Does President Trump Keep Killing Off Obama's Legacy?

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President Donald Trump has seemed to focus on killing off Obama's key legacy achievements in the first nine months of his presidency. This hostile act  is undermining the global image and liberal democracy of the United States.

Trump pulled out of the 2015 Paris climate change international agreement in June, claiming the pact won't benefit American citizens, and the United States is open for renegotiation. Key players of the pact, including German Chancellor Angela Merkel and French President Emmanuel Macron among a few others, slammed Trump's decisions.

Since the start of his presidency, he has tried several times to repeal the so-called affordable Obamacare and replace it with his own healthcare bill. Even some of his top Republicans, including Sen. John McCain, joined rival Democrats to oppose Trump's anti-Obamacare proposal, saying the proposal lacks details to explain the bill's costs, how it will affect insurance premiums and how that will help or hurt people.

Trump ordered an end to the Obama-era program of Deferred Action for Childhood Arrivals that protects young undocumented immigrants from deportation for two years, saying the program has hurt Americans citizens by usurping their jobs and pushing down wages. Since the beginning of the program in 2012, more than 800,000 children were brought to the United States and they are all subject to deportation under Trump's order.

His executive order to ban the DACA program has sparked outrage and protests in front of the White House and received condemnations from leaders, such as former President Barack Obama who called his action in a tweet "wrong," "self-defeating" and "cruel."  Under the DACA program, minors can stay and work in the United States for two years before facing immediate deportation.

Most of Trump's presidential acts have created anger and division across the United States and have lowered his national approval rating by 39 percent after six months of presidency, placing him as one of the most unpopular presidents in U.S. history, according to the BBC, citing a poll by U.S.-based Gallup research and management consultant firm.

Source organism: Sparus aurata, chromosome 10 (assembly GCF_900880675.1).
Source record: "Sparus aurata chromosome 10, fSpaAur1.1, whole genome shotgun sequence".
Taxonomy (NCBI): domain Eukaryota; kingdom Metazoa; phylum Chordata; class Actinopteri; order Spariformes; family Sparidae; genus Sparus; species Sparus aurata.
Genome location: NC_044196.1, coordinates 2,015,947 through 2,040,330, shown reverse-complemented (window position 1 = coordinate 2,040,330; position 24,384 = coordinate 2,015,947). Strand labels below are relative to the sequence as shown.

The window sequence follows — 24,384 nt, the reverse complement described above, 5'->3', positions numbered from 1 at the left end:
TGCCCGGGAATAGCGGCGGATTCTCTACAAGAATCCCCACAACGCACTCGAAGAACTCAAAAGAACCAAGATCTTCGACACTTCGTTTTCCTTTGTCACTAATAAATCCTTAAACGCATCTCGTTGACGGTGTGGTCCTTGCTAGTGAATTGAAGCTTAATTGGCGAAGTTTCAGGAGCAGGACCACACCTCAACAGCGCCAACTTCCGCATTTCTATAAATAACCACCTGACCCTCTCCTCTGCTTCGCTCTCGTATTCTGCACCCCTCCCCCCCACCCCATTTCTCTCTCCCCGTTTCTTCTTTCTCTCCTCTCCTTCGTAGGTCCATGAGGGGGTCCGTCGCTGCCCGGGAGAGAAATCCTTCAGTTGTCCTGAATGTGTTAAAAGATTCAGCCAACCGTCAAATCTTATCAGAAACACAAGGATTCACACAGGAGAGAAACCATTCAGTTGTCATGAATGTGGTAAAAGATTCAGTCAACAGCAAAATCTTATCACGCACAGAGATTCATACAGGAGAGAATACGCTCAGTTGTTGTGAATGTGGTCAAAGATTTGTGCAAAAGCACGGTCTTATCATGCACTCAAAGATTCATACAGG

"I think he feels he has an advantage when people are very emotional and very upset with him and very angry," said Colorado Gov. John Hickenlooper in an interview at his office with the World Press Institute 2017 fellows. "He is so inflammatory. Part of his style is to create conflict," he added.

His presidential acts so far to undo Obama-era achievements prove that Trump is a populist president who seeks to work on behalf of certain opportunists or groups. That's a threat to the democracy and pluralism system of the United States, and as a result the country may face more disunity. On the other hand, his acts to reduce the U.S. role as international player may damage the country's international standing and leadership, and could push  the nation into global isolation.

Trump's plan to scrap or renegotiate Iran's nuclear deal could decrease the allies trust and respect of the United States. His acts to shift the U.S. strategy in global affairs toward uncertainty could result in losing allies in Europe or elsewhere. Meanwhile, his acts to impose his own plans and replace the Obama's legacies may increasingly divide his nation.